Chael Sonnen was on hand at UFC 165 to witness the epic battle between Jon Jones and Alexander Gustafsson in person. Like many in attendance, Sonnen called it for the challenger, although he adds it was so close that the decision is tough to dispute.
“I had Gustafsson, but I do not dispute the decision,” Sonnen said on a recent appearance on The MMA Hour. “It was very close. It could’ve gone either way. Perhaps if I re-watched it, I’d have a different answer. But when the fight was over, I did think we were going to hear, ‘And new UFC champion.'”
Even though Gustafsson came in as a heavy underdog to nearly topple the champion, Sonnen was most impressed with how Jones handled himself under pressure.
“I did think we were witnessing history,” he added. “And I did think that Jon would shut down and wilt, and he didn’t at all. Do I respect him even more now? Yes.”
“Those elbows and the spinning elbows, and the step-in and the lead elbows that Jon landed, you can’t practice those. Jon can hit mitts and he can throw those at the air, but the only time you can actually throw those at a target is in a fight. If you do that stuff in practice you won’t have any partners. You’ll put ‘em out. So for Jon to be that spot-on, that accurate while his eye is bleeding, while he’s physically exhausted, while he’s stressed and worried about losing his championship, and to still keep finding that target, was really quite remarkable from an athletic standpoint.”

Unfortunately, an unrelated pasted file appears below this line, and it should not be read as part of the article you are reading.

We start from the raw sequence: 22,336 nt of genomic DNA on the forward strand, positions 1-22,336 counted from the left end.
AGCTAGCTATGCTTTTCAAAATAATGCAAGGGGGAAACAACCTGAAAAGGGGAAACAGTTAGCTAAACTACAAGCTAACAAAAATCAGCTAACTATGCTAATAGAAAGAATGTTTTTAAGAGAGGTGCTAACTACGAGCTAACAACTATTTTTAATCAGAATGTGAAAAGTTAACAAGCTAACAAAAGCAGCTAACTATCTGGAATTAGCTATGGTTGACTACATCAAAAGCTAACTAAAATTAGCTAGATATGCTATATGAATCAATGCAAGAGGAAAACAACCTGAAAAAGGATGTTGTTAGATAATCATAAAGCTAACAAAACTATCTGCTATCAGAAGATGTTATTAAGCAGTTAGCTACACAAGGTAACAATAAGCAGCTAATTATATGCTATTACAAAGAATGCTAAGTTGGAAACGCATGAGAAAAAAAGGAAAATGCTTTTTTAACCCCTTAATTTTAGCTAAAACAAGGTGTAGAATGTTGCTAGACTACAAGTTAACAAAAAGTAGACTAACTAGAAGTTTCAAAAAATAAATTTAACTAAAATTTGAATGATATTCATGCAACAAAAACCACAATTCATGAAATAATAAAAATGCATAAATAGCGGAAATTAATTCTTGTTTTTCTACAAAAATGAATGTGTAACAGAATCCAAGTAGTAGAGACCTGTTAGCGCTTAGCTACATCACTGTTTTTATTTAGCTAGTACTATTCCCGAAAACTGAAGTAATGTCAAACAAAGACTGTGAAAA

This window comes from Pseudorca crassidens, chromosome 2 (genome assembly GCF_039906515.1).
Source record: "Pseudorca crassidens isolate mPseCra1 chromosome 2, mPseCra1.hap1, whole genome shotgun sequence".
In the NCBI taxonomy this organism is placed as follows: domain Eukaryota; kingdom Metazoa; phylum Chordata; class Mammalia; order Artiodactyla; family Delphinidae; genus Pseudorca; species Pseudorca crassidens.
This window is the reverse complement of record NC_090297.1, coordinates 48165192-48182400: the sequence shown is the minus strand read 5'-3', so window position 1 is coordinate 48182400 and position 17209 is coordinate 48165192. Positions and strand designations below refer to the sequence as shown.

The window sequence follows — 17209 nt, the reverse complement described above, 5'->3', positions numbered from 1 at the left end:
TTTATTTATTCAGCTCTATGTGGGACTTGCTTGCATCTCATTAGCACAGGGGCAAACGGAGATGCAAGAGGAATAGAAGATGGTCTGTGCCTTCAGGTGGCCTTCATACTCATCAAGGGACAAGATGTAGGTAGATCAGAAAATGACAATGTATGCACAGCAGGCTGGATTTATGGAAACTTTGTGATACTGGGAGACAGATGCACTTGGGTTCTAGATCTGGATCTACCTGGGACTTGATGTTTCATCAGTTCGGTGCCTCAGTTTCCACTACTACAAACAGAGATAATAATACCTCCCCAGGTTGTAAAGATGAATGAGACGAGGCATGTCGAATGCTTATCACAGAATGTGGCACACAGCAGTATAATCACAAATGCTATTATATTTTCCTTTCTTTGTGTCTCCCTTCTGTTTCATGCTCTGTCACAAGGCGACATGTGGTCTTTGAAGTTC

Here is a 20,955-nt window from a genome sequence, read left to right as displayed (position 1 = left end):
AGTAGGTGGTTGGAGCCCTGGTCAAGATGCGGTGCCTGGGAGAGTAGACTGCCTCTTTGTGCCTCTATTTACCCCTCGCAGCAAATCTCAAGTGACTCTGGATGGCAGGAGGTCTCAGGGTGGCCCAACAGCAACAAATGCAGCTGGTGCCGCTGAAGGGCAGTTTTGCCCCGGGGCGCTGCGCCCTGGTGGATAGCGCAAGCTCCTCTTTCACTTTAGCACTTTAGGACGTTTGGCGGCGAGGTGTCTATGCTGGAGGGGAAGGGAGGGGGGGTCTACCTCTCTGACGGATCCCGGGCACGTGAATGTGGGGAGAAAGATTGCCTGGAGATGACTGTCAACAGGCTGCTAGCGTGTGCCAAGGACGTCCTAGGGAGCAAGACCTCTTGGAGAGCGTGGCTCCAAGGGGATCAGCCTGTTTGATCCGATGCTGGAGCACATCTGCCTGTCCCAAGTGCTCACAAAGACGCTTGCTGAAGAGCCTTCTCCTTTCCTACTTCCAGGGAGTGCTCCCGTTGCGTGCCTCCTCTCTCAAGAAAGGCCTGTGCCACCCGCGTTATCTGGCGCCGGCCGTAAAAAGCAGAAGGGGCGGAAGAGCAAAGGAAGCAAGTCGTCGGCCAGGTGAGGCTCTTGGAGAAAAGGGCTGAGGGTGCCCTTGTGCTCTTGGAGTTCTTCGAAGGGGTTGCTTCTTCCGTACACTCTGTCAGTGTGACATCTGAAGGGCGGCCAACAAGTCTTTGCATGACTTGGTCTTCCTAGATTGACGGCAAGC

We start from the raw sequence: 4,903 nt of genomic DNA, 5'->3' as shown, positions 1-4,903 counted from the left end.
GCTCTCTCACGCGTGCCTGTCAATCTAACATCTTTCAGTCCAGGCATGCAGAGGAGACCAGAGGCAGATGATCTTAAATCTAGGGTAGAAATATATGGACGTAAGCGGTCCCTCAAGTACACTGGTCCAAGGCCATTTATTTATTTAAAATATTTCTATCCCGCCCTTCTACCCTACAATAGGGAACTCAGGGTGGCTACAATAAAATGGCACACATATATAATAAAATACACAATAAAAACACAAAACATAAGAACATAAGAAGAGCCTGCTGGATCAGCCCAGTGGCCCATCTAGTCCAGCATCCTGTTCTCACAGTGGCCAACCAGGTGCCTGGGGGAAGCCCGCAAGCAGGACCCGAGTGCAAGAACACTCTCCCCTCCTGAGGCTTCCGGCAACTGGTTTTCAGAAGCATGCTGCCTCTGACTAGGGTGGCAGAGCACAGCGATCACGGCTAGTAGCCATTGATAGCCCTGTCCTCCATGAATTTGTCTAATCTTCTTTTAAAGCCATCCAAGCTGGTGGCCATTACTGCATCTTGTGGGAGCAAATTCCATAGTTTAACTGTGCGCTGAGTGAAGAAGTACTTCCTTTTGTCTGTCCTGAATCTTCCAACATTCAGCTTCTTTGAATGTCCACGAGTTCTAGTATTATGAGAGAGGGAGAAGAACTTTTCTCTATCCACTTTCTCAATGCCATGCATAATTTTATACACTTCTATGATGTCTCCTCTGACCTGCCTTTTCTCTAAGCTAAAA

Chael may have had some high praise for Jones and Gustafsson, but he wasn’t so kind to his new unofficial rival, Wanderlei Sonnen.
“Wanderlei’s version is, ‘I’d really love to do it, but the UFC just hasn’t offered it to me.’ But anyone who believes the UFC hasn’t offered tried to put on this colossal mega-fight between two guys that genuinely disdain each other is more than silly,” Sonnen said. “It’s a level of ridiculousness.
“Am I picking on him? Yeah, I’m picking on him. This dates way back to when he was fighting in Japan. I’m the first guy to ever point out the fact that those were fake, that he wasn’t winning fights in Japan. That he didn’t go 22-0. These were set-up matches, and it pissed him and ‘Cro Cop’ off. But as soon as I said it, other guys started coming out and going, ‘Oh, Chael’s right.’ From Gary Goodridge to Mark Coleman, to Don Frye coming out, ‘Yeah, we were in the back and yeah, these were set-up.’ He’s upset about that, but it doesn’t change the reality of what happened.”